When Encyclopedia Virginia was approached two years ago about adding an entry on the 1918–1919 influenza pandemic in Virginia, director Peter Hedlund wasn’t sure it would be germane enough for our readership. But he figured it sounded interesting, so the entry was commissioned. That, as it turns out, was an incredibility farsighted decision, because now in the midst of the historic COVID-19 pandemic, you can turn to Encyclopedia Virginia to read about how Virginians coped with a similar situation almost exactly 100 years ago.
If you’re anything like me, there’s a strange comfort in connecting with the people who survived cataclysms like the 1918 flu pandemic. Just the fact that people had similar experiences and survived is a reminder we aren’t alone in this, but part of a historic continuum, a story of loss and recovery that we’re just bit players in.
And for all our medical and scientific advances since 1918—even antibiotics were still a decade away—there’s an eerie similarity between our responses now and then. Thanks to EV Assistant Editor Miranda Bennett, you can take a dip into the primary documents linked to our 1918–1919 influenza pandemic entry to get a first-hand look at that epidemic from the people who lived it.
The epidemic first showed up in late summer of 1918, spreading like wildfire through the camps of soldiers mobilized for World War I. Many thought it portentous that the first case of influenza at Camp Lee in Petersburg was reported on Friday, the thirteenth of September. By October 2, the Big Stone Gap Post was advising people to “exercise the greatest care in the use of their handkerchiefs…abstain from putting their fingers in their mouths…[and] avoid crowded, ill ventilated places where many persons assemble.”
By October 9, U.S. Surgeon General Rupert Blue was recommending the closure of “all churches, schools, theaters and public institutions in every community,” to stop the spread, but in a particularly eerie parallel, lamented the fact that “[t]here is no way to put a nationwide closing order into effect.” By that time, there were an estimated 10,000 cases of flu in Richmond. Like today, medical students from the Medical College of Virginia volunteered their services and a local high school was turned into an emergency 500-bed hospital. By the middle of October, it was clear that the state would have to go on a wartime footing to fight the epidemic. As with World War I, it was women who were called on to mobilize on the home front, continuing their historic entry into the world outside of the home that had been accelerated by the war.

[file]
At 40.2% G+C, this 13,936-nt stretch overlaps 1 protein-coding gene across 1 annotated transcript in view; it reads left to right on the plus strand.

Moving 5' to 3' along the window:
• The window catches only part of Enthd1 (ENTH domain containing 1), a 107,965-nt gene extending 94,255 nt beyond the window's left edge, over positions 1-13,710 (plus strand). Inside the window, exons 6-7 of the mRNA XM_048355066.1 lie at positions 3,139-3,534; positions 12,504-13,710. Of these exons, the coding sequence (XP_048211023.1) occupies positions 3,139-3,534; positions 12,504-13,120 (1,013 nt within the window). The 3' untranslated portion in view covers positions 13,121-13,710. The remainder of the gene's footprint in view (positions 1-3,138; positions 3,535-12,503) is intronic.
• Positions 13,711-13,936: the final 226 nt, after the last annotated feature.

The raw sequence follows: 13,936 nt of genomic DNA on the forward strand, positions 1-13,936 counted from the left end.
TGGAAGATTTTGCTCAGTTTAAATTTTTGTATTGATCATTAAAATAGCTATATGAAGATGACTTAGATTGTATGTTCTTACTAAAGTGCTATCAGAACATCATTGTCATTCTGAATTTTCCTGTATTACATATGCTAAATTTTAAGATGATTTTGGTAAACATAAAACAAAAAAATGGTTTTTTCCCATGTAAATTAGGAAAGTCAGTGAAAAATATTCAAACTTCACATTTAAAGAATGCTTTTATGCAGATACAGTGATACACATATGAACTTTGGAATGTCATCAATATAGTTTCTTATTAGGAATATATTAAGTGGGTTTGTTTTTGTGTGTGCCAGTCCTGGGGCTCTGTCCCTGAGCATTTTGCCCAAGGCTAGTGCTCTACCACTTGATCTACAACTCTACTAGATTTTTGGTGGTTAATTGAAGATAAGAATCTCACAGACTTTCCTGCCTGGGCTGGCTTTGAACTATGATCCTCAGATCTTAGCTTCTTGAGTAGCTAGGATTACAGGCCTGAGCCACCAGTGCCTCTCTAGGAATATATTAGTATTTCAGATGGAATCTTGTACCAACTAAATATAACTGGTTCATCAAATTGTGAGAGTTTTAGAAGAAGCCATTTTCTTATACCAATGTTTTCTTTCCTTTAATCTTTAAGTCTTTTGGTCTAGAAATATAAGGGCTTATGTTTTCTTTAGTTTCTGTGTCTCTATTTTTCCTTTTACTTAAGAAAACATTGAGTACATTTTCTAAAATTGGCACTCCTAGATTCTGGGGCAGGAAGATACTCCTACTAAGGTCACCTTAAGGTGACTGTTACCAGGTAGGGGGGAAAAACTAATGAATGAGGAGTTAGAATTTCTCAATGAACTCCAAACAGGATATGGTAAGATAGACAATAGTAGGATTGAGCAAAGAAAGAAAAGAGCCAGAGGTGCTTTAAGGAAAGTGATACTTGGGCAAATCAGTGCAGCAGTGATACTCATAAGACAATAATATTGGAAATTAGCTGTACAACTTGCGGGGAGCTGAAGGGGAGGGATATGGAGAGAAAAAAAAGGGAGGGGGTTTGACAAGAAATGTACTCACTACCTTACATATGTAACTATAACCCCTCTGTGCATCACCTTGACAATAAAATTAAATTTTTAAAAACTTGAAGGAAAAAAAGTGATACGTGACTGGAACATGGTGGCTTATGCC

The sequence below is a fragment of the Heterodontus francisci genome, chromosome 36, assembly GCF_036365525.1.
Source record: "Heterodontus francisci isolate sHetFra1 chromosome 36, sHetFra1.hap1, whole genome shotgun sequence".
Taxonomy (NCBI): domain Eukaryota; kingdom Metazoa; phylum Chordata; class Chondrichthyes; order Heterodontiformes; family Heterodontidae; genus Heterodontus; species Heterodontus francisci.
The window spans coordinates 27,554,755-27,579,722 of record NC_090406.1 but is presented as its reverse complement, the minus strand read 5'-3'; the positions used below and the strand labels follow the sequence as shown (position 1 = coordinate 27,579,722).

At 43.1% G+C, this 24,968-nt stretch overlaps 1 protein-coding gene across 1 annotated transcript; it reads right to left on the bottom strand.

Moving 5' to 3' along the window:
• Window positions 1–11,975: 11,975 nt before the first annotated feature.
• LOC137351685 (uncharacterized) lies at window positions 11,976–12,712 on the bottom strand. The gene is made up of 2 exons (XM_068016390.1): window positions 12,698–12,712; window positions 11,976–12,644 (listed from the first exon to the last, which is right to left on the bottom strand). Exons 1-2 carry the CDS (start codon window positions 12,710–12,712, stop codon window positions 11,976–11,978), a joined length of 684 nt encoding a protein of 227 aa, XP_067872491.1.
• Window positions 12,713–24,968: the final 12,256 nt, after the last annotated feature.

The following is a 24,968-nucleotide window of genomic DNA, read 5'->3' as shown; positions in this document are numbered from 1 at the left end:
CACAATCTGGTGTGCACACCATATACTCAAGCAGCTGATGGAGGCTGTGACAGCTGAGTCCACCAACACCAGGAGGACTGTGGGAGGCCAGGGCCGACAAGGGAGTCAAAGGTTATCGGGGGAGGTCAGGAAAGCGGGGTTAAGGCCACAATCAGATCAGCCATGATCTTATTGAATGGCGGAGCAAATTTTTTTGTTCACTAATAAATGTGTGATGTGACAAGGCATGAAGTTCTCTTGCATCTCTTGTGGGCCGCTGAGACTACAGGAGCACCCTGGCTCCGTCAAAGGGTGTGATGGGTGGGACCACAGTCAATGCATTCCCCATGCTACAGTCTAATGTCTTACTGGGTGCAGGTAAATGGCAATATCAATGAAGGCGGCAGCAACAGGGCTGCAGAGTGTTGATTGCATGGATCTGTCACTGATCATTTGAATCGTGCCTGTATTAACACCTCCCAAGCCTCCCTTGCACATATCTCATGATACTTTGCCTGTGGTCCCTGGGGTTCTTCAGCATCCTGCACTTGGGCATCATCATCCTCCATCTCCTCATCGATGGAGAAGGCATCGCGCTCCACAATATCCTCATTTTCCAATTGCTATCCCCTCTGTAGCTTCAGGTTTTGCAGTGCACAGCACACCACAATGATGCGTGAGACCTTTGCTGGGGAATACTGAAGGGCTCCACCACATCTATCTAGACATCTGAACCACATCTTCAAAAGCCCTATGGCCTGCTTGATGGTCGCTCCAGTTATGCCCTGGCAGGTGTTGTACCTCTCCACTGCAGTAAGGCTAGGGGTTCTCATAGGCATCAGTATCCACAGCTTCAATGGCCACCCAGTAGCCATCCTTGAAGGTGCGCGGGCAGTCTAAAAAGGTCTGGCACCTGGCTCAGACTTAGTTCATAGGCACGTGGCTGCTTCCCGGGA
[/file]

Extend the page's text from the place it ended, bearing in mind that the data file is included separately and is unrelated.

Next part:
Washington, D.C., socialite Isabel Anderson recalled that while there were “few things to be done by women” during the Spanish-American War in 1898, “there has been so much more in the Great War.” Anderson and her friends mobilized to create a Red Cross canteen to feed the soldiers who poured through Washington on trains destined for camps around the country, sometimes feeding ten to fifteen thousand men a day with sandwiches, pie, and steaming cups of coffee brewed on a portable “trailer kitchen,” a “giant affair, on wheels, [with] four great cauldrons, each holding forty gallons, and a bin at the rear carrying a day’s supply of wood.”
When the influenza pandemic hit, these same women found themselves rushing around Washington tending to sick war workers in the overcrowded capital, one finding “[s]even girls in a room…three in bed, one with pneumonia, no attention.” Likewise, in Big Stone Gap, the women of the Red Cross were mobilized to nurse the sick and feed those too weak or destitute to provide for themselves. The call to action was framed in explicitly patriotic terms. Women who “longed for the glamor and glory of service in France” could “show just how truly you desire to sacrifice yourself on the altar of your country” by volunteering “for public nursing in the crisis that is surely coming.”
By the third week of October, the nation was in the grip of the pandemic. There was a shortage of coal as flu ravaged the coalfields of Virginia, Kentucky, West Virginia, and Pennsylvania, a shortage more serious than toilet paper, as railroad service was affected, hampering the movement of men and materials. Rich and poor alike shivered in the unusually cold fall as coal became scarce and prices skyrocketed.
It wasn’t just in cities that the flu upended life. On November 20, the Big Stone Gap Post reported severe “suffering and anguish” in the remote communities of Southwest Virginia, with “scores of sufferers in mountain cabins and shacks” as the flu spread through coal mines and lumber camps. There were reports of one family in which everyone was so sick that they “lived for several days on canned tomatoes alone,” as no one “had strength enough to go for food or assistance.”
By late November the worst seemed to have passed, only for the flu to flare up again in early December as social distancing measures were relaxed. Debate raged about whether to keep local economies and schools closed to prevent a reoccurrence—whether “precaution is better than cure”—as the Clinch Valley News put it. Boosters of reopening the economy claimed that many cases of flu were just “bad colds,” it reported. “Whether the authorities have proceeded wisely or unwisely, remains to be seen. … Time will tell,” the Clinch Valley News concluded. Time will tell indeed.